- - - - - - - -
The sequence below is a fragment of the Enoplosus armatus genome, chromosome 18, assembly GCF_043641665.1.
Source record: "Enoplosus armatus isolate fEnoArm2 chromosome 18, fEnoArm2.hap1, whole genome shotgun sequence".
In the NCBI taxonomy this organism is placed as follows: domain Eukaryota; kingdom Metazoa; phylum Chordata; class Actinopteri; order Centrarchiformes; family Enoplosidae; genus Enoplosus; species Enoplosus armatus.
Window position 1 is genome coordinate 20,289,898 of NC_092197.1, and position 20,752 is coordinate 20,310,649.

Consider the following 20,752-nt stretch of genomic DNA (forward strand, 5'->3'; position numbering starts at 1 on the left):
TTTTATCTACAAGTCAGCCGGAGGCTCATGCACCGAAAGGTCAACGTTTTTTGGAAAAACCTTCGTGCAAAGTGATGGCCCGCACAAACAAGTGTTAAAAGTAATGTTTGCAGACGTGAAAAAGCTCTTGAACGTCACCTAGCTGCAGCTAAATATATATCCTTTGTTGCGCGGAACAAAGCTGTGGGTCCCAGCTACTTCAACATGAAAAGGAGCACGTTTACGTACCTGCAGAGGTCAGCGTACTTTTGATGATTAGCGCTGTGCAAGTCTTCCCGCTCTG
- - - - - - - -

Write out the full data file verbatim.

The sequence below is a fragment of the Enoplosus armatus genome, chromosome 18, assembly GCF_043641665.1.
Source record: "Enoplosus armatus isolate fEnoArm2 chromosome 18, fEnoArm2.hap1, whole genome shotgun sequence".
In the NCBI taxonomy this organism is placed as follows: domain Eukaryota; kingdom Metazoa; phylum Chordata; class Actinopteri; order Centrarchiformes; family Enoplosidae; genus Enoplosus; species Enoplosus armatus.
Window position 1 is genome coordinate 20,289,898 of NC_092197.1, and position 20,752 is coordinate 20,310,649.

Consider the following 20,752-nt stretch of genomic DNA (forward strand, 5'->3'; position numbering starts at 1 on the left):
TTTTATCTACAAGTCAGCCGGAGGCTCATGCACCGAAAGGTCAACGTTTTTTGGAAAAACCTTCGTGCAAAGTGATGGCCCGCACAAACAAGTGTTAAAAGTAATGTTTGCAGACGTGAAAAAGCTCTTGAACGTCACCTAGCTGCAGCTAAATATATATCCTTTGTTGCGCGGAACAAAGCTGTGGGTCCCAGCTACTTCAACATGAAAAGGAGCACGTTTACGTACCTGCAGAGGTCAGCGTACTTTTGATGATTAGCGCTGTGCAAGTCTTCCCGCTCTG